I've been dreaming of flying my entire life. As far back as I can remember I have had dreams about flying, in planes, on kites, on bikes, in cars, just by myself, my body in the wind. For years they terrified me a bit as most of them didn't end all that well, they ended with the realization that I didn't know how, which of course sends you careening to the ground like Wiley Coyote.
When I was a teenager I recall reading a book about controlling your dreams, essentially the art of consciously realizing that you were in a dream state and controlling that state to some extent. This new found enlightenment allowed me to fly without falling, it allowed me to hover off the ground and into the air where I could experience controlled flying anytime without fear. I flew through canyons over hills and through trees, one night I even flew across San Francisco Bay between the towers of the Golden Gate Bridge. I still don't understand it really, how the mind can conjure up such things complete with 3 dimensional views from a vantage point I've never actually been at, but you learn to roll with it, you accept it. Now when I dream of flying, there's only a brief moment of apprehension which quickly turns to spectacular control over the mind, body and this dream state environment. These days I find myself not only welcoming those experiences, but often times attempting to create them.
Back in the mid 1970's my oldest brother Terry had his private pilot's license, and he took me flying a couple of times. I would have been maybe 16, he would have been 24. I remember thinking how incredible that was, what an accomplishment it was that he had become a pilot. On one occasion we flew to a lake and landed in a field. I can still remember it vividly, the feeling of coming down on the soft grass airstrip in what seemed like the middle of nowhere. What freedom that experience held...and then taking off across that same terrain and ascending into the beautiful unknown sky. I wanted to be there, where he was, in complete control of this incredible machine and the destiny it represented.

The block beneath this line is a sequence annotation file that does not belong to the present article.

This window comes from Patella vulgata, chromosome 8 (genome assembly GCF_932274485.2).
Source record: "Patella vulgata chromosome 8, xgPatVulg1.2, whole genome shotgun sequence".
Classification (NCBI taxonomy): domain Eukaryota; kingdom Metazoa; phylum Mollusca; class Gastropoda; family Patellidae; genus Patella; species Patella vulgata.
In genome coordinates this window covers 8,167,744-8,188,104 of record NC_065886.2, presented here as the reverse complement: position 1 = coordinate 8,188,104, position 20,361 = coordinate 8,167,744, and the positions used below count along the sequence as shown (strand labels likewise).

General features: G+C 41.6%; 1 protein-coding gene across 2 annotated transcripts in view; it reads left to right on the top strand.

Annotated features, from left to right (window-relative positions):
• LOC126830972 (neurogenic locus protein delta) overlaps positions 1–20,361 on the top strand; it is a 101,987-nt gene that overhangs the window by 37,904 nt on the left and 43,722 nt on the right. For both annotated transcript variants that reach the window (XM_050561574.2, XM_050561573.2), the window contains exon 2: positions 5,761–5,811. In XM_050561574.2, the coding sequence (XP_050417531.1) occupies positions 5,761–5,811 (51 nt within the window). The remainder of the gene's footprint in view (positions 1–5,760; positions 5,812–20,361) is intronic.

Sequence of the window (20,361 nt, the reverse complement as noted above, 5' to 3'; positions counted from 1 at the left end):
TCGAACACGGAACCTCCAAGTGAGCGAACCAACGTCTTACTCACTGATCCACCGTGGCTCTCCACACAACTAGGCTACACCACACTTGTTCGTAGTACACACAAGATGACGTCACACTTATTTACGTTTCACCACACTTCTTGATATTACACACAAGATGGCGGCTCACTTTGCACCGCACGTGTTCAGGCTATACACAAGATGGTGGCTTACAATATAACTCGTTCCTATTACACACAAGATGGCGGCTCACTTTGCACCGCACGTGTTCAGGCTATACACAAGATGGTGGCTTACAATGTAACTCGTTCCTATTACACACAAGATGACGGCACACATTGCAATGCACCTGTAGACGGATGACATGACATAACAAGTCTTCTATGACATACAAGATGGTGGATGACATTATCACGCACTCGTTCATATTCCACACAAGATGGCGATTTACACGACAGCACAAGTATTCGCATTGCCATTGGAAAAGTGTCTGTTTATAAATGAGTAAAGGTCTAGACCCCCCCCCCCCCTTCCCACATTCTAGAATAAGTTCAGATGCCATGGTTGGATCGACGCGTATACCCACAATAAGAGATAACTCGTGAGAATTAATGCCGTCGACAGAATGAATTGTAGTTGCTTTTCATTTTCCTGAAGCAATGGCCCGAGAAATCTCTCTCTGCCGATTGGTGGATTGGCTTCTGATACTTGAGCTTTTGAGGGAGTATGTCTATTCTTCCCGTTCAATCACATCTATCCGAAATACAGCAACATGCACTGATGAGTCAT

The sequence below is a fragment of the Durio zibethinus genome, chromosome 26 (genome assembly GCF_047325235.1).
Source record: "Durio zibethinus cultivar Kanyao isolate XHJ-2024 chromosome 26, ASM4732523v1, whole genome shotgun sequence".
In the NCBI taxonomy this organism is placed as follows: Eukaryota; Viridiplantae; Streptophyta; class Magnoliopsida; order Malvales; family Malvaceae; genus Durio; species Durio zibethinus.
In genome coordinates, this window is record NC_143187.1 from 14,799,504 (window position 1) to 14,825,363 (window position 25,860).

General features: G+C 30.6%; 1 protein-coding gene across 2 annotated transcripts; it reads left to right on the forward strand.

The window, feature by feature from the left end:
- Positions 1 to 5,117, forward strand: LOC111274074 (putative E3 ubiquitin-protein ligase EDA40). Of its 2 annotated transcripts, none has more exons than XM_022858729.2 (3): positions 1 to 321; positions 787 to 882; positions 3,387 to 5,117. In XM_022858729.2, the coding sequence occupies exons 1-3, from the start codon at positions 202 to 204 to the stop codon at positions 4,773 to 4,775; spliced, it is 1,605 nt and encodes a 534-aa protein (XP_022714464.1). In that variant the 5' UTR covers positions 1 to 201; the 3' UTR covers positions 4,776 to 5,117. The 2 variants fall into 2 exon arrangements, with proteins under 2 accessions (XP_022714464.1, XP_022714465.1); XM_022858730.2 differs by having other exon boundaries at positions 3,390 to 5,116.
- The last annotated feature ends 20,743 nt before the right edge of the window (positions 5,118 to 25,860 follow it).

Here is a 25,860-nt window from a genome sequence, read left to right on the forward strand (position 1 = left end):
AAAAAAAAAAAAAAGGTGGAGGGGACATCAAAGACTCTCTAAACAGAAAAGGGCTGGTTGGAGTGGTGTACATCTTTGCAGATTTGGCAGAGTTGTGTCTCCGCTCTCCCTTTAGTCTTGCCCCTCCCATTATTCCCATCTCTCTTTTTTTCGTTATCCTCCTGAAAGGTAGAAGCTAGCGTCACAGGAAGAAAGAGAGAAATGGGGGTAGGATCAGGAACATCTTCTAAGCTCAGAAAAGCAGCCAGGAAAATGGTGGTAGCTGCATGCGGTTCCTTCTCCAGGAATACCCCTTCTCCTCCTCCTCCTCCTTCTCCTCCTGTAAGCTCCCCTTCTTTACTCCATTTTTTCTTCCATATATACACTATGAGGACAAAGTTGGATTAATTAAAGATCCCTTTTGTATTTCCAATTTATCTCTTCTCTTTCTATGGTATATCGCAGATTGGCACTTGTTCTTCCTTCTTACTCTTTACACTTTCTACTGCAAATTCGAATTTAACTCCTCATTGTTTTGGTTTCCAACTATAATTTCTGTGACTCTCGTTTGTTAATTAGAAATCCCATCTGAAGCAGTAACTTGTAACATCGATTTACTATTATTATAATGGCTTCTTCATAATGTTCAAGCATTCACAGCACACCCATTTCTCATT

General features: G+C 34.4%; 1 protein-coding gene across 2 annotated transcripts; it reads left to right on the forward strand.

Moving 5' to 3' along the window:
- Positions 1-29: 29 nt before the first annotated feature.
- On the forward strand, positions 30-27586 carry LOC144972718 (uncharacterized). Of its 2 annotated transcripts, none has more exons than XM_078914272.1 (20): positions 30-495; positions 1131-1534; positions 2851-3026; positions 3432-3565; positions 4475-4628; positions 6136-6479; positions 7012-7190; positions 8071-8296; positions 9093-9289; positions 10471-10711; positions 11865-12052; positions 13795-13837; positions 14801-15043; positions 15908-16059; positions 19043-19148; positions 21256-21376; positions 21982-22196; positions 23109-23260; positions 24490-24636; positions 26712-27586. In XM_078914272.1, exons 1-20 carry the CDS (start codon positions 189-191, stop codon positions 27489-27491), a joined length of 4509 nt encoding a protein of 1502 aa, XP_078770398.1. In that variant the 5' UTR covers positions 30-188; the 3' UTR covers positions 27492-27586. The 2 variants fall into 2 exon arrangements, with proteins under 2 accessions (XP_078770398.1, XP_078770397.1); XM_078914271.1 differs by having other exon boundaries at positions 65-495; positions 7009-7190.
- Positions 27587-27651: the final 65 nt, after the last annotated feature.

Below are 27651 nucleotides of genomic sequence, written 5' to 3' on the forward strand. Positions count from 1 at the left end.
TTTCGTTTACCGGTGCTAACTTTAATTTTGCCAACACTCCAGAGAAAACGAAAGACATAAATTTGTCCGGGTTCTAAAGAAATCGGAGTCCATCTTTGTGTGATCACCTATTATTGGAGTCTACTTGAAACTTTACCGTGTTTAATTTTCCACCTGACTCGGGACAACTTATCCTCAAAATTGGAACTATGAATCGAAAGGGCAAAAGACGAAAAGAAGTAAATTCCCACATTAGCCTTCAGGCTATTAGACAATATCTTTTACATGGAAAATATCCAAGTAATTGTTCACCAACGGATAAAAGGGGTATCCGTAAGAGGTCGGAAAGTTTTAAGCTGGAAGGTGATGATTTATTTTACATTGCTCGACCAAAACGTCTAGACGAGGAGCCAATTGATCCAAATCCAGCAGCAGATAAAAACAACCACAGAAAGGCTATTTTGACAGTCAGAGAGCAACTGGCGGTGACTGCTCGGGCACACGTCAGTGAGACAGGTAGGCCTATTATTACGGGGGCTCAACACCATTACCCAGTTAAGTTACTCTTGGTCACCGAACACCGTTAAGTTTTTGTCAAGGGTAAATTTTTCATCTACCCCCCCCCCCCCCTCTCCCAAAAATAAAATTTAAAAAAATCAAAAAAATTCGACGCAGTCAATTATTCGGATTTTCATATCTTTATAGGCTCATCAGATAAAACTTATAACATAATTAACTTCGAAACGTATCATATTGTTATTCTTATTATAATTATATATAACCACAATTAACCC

That was 36 years ago, I'm now 51 and have been working on my Private Pilots License and eventually hope to get seaplane, multi-engine and perhaps even my commercial endorsements.
I have kept a journal with an entry for each flight to date, and with some have included relative photographs and GPS tracking. Primarily for personal reasons, these journal entries help me to evaluate my progress, but they also provide something I can share with others, my instructors for example, friends, family and others who are interested in flying and want to learn more about it. I've found that it helps if I write down my experiences and adds some clarity to the experience. If you're a new student pilot, I would actually recommend that you make some notes about each flight, what it was like, what you learned, what you thought you did well and what you think you need more help with, and share them with your instructor(s) so they can keep up with your feelings about your progress.
Looking back on the journal I've been keeping it occurred to me that prospective flying students might be interested in reading what it's like to go through flight training. After all, when I started, I had no idea, and some insight into what to expect might have proven very interesting, if not down right useful. When I contacted AOPA about the idea, they suggested that I contribute to the "Let's Go Flying" blog, and upon reading it, it seemed like an excellent fit.
Even though I have been flying for only 8 weeks now, I have a fairly aggressive schedule, flying 3 or 4 times per week. Since this equates to a fair number of journal entries, my thought was that I would start at the beginning, and post an entry every other day or so. Readers will be somewhat behind the actual chronology, at least for some time, but it seems better to me that you get the complete picture of what this flying thing is really like, from the beginning.
Thank you for reading, I hope you enjoy it and encourage you to comment if you are so inclined.